Sunday, October 10, 2010
Michael Symon's Mom's "Bellybuster" Lasagna
This lasagna is definitely a bellybuster! In total there is four pounds of meat, three pounds of cheese, one pound of lasagna noodles, as well as some other seasonings and flavorings. This recipe for lasagna was the recipe that Michael Symon grew up eating every Wednesday night, his Mom's recipe.
Michael says that he could smell the lasagna baking from houses away and I believe it. It was a cool day when I made this lasagna and I had all the windows open. My daughter and her friends were playing outside. Once the meat hit the pan and began to sizzle there were two ten year old boys standing at my window. I had to laugh. I always knew that most men loved meat. I guess I just didn't know that it started at such an early age.
Michael says "You could smell the lasagna baking houses away, and Wednesday was the only night of the week that I was more than happy to come in from outside and be early for dinner."
Serves 8 (easily serves 10 to 12)
1/2 cup olive oil
1 onion, diced
4 garlic cloves, minced
1 pound pork neck bones (**note below)
1 pound ground veal
1 pound ground beef
1 pound spicy Italian sausage, loose or removed from the casing
1/2 cup dry white wine
4 cups chopped peeled tomatoes, or 1 28-ounce can San Marzano, with their juice
3 bay leaves
1 pound dried lasagna noodles
2 pounds whole-milk ricotta cheese
1/4 cup chopped fresh flat-leaf parsley
1/4 cup chopped fresh basil leaves
1/4 cup chopped fresh oregano leaves
2 large eggs
1 pound fresh mozzarella cheese, grated
1/2 cup grated Parmesan cheese
In a large Dutch oven or heavy pot, heat the olive oil over medium heat. Add the onion, garlic, and a three-finger pinch of salt and sweat them until they're translucent, 2 minutes. Add the neck bones and brown them, about 5 minutes. Add the ground veal and beef and sausage, season with another healthy pinch of salt, and continue cooking until the meat is browned, about 10 minutes. Add the white wine, tomatoes and their juice, and the bay leaves, scraping the bottom of the pot with a wooden spoon, making sure to get all of the browned bits into the sauce. Season the sauce with the salt and simmer for 2 hours over medium heat. Remove the bay leaves and neck bones and let cool. Skim any fat that rises to the surface.
Bring a large pot of water to a boil. Add enough salt so that it tastes seasoned and allow the water to return to a boil. Add the noodles and cook until al dente. Drain well and set aside.
Meanwhile, in a medium bowl mix together the ricotta, parsley, basil, oregano, and eggs with a pinch of salt.
Preheat the oven to 350F.
In a lasagna pan 9X13 inches is optimal - ladle about 1 cup sauce on the bottom. Arrange a layer of noodles on this followed by a layer of sauce and then some of the ricotta mixture, smoothing it with a spatula to the edges. Repeat the process until the pan is full. Finish with a final layer of noodles, sauce, the mozzarella, and Parmesan.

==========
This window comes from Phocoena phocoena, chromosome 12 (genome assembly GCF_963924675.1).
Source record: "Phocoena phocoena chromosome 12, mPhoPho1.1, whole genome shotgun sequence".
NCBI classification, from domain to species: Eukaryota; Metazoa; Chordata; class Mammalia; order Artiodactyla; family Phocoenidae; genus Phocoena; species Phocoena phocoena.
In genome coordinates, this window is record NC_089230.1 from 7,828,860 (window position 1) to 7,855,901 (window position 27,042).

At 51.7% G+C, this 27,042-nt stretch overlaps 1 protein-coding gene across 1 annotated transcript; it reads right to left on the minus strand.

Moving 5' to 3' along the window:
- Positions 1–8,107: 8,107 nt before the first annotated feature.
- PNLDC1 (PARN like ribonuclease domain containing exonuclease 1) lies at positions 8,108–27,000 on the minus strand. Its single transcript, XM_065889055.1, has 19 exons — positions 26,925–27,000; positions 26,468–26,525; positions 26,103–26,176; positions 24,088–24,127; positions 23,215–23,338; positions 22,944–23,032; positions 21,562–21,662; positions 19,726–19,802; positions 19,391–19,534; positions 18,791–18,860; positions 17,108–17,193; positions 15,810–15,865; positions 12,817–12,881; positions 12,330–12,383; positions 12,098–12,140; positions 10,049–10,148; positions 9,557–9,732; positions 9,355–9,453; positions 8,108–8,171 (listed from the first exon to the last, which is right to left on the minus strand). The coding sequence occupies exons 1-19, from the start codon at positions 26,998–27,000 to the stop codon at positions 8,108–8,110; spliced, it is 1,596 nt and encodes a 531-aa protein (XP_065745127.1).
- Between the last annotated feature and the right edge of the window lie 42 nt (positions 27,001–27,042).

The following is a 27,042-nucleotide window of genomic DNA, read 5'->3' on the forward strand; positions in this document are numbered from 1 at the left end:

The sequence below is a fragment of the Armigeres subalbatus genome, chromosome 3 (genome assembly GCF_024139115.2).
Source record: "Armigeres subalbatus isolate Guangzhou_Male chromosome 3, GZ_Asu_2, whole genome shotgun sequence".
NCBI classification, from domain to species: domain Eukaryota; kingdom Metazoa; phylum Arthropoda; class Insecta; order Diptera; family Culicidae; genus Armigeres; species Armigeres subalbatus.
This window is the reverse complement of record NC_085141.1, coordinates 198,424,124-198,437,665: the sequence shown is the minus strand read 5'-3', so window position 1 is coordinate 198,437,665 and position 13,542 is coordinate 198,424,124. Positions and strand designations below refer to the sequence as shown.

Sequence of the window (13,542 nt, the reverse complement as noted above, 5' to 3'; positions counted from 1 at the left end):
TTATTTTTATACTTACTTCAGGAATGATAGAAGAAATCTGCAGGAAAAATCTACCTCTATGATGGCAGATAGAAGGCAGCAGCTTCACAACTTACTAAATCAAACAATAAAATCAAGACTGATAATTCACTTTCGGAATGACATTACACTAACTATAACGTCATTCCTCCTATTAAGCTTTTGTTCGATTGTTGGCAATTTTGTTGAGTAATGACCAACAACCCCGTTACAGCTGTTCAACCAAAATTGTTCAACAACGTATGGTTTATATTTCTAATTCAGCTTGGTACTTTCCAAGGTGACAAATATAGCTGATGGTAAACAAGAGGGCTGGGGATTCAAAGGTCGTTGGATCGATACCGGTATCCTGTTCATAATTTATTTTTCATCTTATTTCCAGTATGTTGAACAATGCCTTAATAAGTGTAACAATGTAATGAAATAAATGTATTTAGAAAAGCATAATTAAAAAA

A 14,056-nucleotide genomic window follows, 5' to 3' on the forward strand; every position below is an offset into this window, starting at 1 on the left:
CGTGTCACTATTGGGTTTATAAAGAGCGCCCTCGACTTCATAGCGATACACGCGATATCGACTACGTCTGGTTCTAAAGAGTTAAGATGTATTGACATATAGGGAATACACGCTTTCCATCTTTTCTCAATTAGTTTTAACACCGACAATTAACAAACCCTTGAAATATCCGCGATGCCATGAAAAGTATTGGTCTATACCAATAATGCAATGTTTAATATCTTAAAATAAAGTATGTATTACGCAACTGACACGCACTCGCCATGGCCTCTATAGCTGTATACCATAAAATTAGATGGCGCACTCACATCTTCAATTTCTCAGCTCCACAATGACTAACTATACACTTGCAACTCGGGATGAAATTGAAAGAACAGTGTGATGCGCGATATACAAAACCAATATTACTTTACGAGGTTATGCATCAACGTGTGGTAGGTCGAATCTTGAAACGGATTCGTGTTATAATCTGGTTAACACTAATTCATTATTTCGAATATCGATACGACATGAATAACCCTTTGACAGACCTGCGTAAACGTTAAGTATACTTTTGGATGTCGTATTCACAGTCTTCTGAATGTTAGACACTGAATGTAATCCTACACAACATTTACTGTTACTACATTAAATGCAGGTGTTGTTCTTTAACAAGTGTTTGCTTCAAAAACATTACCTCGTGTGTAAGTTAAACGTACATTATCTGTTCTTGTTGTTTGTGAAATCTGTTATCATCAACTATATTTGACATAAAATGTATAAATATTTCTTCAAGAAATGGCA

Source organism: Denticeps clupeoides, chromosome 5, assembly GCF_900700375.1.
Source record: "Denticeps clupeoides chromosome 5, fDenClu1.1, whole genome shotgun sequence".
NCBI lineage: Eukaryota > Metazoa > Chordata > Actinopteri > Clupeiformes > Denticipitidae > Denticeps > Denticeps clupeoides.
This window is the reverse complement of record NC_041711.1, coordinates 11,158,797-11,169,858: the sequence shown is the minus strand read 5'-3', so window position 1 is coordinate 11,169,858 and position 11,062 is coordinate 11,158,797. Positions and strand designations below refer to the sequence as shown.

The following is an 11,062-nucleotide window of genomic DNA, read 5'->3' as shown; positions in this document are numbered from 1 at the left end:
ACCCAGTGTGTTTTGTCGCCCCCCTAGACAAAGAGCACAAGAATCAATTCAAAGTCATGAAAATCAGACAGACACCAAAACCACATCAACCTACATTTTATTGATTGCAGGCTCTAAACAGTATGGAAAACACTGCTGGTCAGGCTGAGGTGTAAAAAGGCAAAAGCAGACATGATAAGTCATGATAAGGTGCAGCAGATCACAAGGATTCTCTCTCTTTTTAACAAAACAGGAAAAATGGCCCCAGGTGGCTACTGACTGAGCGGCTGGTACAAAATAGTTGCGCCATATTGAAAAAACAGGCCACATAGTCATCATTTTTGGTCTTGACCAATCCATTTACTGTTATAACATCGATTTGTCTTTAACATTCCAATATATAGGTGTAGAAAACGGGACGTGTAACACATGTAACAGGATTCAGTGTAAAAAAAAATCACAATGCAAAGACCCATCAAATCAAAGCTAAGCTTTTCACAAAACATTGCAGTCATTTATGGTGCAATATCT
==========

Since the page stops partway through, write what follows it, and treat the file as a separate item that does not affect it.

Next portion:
Cover the lasagna with foil and bake for 1 hour. Uncover and bake for 30 minutes. Let cool for 30 minutes before cutting and serving.
I served the lasagna with a green salad and Michael's Red Wine Vinaigrette.
Red Wine Vinaigrette
Makes About 1-1/2 cups
1 tablespoon minced shallot
1 teaspoon minced garlic
1/2 cup red wine vinegar
1/2 teaspoon kosher salt
1-1/4 cups extra-virgin olive oil
1 tablespoon chopped toasted almonds (optional)
1 teaspoon diced seeded fresno chile pepper (optional)
2 tablespoons sliced fresh mint (optional)
Combine the shallot, garlic, vinegar and salt in a medium mixing bowl. Whisk in a few drops of the oil and then begin adding the oil in a thin stream, whisking continuously. After all the oil has been incorporated, whisk in any optional ingredients you may be using.
Notes/Results: The lasagna received rave reviews. My husband was more than pleased with this meaty version and declared it delicious. You could really taste both the flavors from the beef, as well as the pork. This is not a super saucy lasagna. Since the meat and tomato mixture simmers for 2 hours most of the tomato sauce cooks out. We enjoyed this most served on tomato sauce or with extra tomato sauce poured on top. Michael's Red Wine Vinaigrette and a green salad was the perfect accompaniment.
This brings me to my question regarding pork neck bones. Have any of you ever cooked with them? If so, what did you think?
I chose Michael's lasagna recipe because I was curious about using pork neck bones. I didn't anticipate any issues with them, but found that the bones splintered off into several small pieces after simmering for 2 hours. Does anyone know if this is a common problem when using pork neck bones?
I am submitting this to Symon Sundays hosted by Ashlee of Veggie By Season.
I am also submitting this to Brenda of Brenda's Canadian Kitchen in celebration of her Cookbook Sundays event.